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| By Dr. Robert Cordell. (http://www.ncsweetpotatoes.com/cordell.htm) |
What would you do to reduce your risk of stroke, heart disease, and cancer? You could do one simple thing that could provide protection from these diseases. Eat more sweet potatoes.
This modest root vegetable is often overlooked and underrated. But if you''re interested in living a longer, healthier life, consider following the example of the people of Okinawa, Japan. These people have the longest disability-free life expectancy in the world and have the highest percentage of centenarians anywhere. They are physically active, do not smoke, and eat seven servings of vegetables and grains daily and sweet potatoes are prominent in their diet. A Sweet Potato a Day Keeps the Doctor Away
An endorsement of sweet potatoes as a nutritious food helpful in the prevention of disease comes from the North Carolina Stroke Association, American Cancer Society, and the American Heart Association. And they''re not the only ones noticing the attributes of sweet potatoes.
In 1992, the Center for Science in the Public Interest compared the nutritional value of sweet potatoes to all other vegetables. Considering fiber content, complex carbohydrates, protein, vitamins A and C, iron, and calcium, the sweet potato ranked highest in nutritional value. According to these criteria, sweet potatoes earned 184 points, 100 points over the next on the list, the white potato. The Center strongly recommends eating more sweet potatoes since a nutritious diet is one that is high in fiber, provides many nutrients, is rich in complex carbohydrates, and is low in fat.
Antioxidants are essential for good brain functioning and in delay in the effects of aging on the brain. A low level of vitamin E has been linked with memory loss. A Columbia University study showed a delay of about seven months in the progression of Alzheimer''s disease when subjects consumed high levels of vitamin E. This fat-soluble vitamin is found mainly in high-fat foods such as oils, nuts, and avocados. Only the sweet potato provides vitamin E without the fat and calories.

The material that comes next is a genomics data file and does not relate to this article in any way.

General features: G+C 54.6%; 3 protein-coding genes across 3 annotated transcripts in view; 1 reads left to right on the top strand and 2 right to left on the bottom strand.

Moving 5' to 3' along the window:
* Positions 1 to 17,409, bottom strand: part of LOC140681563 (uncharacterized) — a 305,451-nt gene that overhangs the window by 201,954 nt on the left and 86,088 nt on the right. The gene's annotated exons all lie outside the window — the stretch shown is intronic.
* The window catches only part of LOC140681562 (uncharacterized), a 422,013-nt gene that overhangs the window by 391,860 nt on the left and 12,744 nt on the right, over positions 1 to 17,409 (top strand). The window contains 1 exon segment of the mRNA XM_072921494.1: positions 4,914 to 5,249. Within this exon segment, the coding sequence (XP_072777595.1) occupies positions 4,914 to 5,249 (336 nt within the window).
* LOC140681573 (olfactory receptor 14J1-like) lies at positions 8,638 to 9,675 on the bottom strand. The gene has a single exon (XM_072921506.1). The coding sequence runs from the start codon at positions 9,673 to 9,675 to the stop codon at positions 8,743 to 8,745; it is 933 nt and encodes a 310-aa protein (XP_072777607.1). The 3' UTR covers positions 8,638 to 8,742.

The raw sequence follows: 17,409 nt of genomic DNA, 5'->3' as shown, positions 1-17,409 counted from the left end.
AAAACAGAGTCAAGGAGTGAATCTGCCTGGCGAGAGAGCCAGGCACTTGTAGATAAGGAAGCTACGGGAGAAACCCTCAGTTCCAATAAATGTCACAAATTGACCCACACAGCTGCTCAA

Sweet potatoes contain 30 mg (50,000 IU) of beta-carotene (vitamin A) in one cup, which is four times the USRDA. You would have to eat 23 cups of broccoli to consume the same amount of beta-carotene. Health professionals believe that carotenoids give protection from the formation of free radicals and are chemoprotective against cancer.
The Finnish study of 10,000 smokers, reviewed in the New England Journal of Medicine in 1994, tested the effects of taking beta-carotene supplements to prevent lung cancer. It was based on the earlier finding that individuals who have higher blood levels of beta-carotene have a lower incidence of lung cancer. To the researchers'' horror, those who took the supplements actually had a higher rate of lung cancer and the study was discontinued. Researchers concluded that beta-carotene has a protective effect only when consumed in food, the original and best source. The nutrient-packed sweet potato is the richest source of this protective substance.
Low Glycemic Index
Excellent Source of Potassium
"A more frequent part of our regular diet"
Naturally low in calories and high in nutritional value, the sweet potato is Mother Nature''s best work.
Health Benefits of Sweet Potatoes: